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PO-28 Changes in Cerebrovascular Pulsatility During Aerobic Exercise are Unrelated to Brachial-Ankle Pulse Wave Velocity in Chronic Stroke


Arterial stiffness contributes to increased cerebral hemodynamic pulsatility and independently predicts negative outcomes post-stroke. Exercise can contribute towards recovery after stroke, yet it is unclear whether arterial stiffness influences acute cerebrovascular responses to exercise. One study in healthy young men showed high-intensity resistance exercise increased stiffness and pressure pulsatility up to 30 minutes post-exercise without affecting cerebral hemodynamics (1). The influence during acute aerobic exercise, however, is unknown.


To investigate the association of arterial stiffness with changes in pulse pressure (PP) and middle cerebral artery pulsatility index (PI) during aerobic exercise in chronic stroke adults. We hypothesized that resting brachial-ankle pulse wave velocity (baPWV) would be associated with greater exercise-related increases in PP and PI.


Participants were recruited 3 to 12 months post-stroke. BaPWV was quantified using applanation tonometry. A symptom-limited cardiopulmonary assessment determined peak aerobic fitness (VO2peak). In a subsequent session, participants cycled on a recumbent ergometer for 20 minutes at 60% heart rate reserve. Cerebral blood flow velocity was measured using transcranial ultrasound. Arterial blood pressure was measured using finger-cuff photoplethysmography.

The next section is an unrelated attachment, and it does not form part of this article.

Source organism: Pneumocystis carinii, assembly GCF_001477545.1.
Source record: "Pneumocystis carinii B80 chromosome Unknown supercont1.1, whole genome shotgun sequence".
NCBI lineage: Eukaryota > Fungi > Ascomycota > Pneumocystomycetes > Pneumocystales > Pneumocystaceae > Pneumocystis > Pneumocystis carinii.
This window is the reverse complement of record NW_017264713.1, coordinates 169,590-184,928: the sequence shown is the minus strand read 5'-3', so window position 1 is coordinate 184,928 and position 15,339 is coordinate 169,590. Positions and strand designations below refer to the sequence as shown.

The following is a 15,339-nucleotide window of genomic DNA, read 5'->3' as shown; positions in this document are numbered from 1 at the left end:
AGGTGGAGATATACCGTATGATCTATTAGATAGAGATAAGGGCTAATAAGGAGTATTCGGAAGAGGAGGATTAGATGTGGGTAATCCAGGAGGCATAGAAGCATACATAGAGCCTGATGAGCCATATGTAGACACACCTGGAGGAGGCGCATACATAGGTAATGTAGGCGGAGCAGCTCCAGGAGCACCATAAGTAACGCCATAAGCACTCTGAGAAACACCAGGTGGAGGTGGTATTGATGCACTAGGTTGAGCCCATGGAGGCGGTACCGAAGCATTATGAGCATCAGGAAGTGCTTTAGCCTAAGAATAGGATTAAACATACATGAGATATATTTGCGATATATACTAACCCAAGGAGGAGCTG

Preliminary results from 9 men and 2 women are reported (age: 68±9 years; VO2peak: 19±5 mL/kg/min; baPWV: 12.0±2.0 m/s). At rest, baPWV was not correlated with PP or PI (p>0.6). During exercise, PP and PI increased 22±11% and 44±21%, respectively (p≤0.001). A non-significant association was noted between DPI and DPP (r = 0.68, p = 0.096). Resting baPWV was unrelated to ∆PP (r = 0.42, p = 0.228) or ∆PI (r = -0.04, p = 0.932


BaPWV, an index of stiffness influenced by central and peripheral vasculature, was unrelated to blood pressure or cerebrovascular pulsatility in this small cohort. Change in cerebral blood flow pulsatility during moderate intensity exercise appears to be independent of systemic arterial stiffness, although a larger sample is still necessary.


  1. Lefferts WK et al. (2014) Front. Physiol. 5: 101.

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Robertson, A.D., Marzolini, S. & MacIntosh, B.J. PO-28 Changes in Cerebrovascular Pulsatility During Aerobic Exercise are Unrelated to Brachial-Ankle Pulse Wave Velocity in Chronic Stroke. Artery Res 8, 176 (2014).

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